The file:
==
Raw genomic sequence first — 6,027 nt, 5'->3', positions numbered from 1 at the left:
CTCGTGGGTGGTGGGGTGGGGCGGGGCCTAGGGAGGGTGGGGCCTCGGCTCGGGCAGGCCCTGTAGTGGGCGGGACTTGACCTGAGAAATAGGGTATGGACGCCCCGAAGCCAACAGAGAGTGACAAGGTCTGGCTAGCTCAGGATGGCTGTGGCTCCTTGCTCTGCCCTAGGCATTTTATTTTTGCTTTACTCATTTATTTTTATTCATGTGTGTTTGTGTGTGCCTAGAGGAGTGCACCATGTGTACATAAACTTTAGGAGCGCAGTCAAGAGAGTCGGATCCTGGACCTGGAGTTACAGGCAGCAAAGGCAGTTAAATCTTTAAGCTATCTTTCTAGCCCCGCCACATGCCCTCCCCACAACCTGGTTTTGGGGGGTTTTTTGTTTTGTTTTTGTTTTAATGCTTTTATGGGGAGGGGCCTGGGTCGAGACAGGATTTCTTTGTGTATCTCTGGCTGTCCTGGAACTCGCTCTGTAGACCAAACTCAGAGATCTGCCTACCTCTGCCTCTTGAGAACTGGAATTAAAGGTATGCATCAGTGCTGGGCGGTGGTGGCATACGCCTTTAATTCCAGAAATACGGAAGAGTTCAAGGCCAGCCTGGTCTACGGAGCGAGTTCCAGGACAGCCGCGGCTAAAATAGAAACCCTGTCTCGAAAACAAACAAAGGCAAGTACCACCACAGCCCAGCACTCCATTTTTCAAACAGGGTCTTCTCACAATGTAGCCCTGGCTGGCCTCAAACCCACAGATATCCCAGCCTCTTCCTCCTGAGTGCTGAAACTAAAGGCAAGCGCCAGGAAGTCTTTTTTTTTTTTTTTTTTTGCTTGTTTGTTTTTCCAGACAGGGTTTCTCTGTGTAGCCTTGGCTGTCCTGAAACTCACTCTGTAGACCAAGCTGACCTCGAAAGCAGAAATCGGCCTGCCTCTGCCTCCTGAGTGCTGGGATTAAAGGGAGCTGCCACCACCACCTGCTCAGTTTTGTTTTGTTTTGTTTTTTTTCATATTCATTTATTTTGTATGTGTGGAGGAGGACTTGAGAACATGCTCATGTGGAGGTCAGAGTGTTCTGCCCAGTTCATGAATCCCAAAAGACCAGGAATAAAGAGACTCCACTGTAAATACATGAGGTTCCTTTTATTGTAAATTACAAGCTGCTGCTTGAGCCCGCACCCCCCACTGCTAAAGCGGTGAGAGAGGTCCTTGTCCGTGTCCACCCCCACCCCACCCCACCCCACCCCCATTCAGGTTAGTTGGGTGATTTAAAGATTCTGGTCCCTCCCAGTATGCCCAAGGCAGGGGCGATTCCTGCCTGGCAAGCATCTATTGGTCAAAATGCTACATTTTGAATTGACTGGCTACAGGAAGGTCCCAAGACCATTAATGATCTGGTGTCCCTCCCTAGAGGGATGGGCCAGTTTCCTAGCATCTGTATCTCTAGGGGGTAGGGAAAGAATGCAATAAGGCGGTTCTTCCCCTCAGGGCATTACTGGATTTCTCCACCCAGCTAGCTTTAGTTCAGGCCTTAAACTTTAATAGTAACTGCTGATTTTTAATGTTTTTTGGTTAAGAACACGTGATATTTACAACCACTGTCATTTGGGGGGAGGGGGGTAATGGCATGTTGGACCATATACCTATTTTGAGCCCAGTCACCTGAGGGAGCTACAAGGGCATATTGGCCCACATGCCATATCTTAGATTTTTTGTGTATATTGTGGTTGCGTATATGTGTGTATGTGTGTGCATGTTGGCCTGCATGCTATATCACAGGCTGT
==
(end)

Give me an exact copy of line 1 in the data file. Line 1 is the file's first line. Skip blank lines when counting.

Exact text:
Raw genomic sequence first — 6,027 nt, 5'->3', positions numbered from 1 at the left: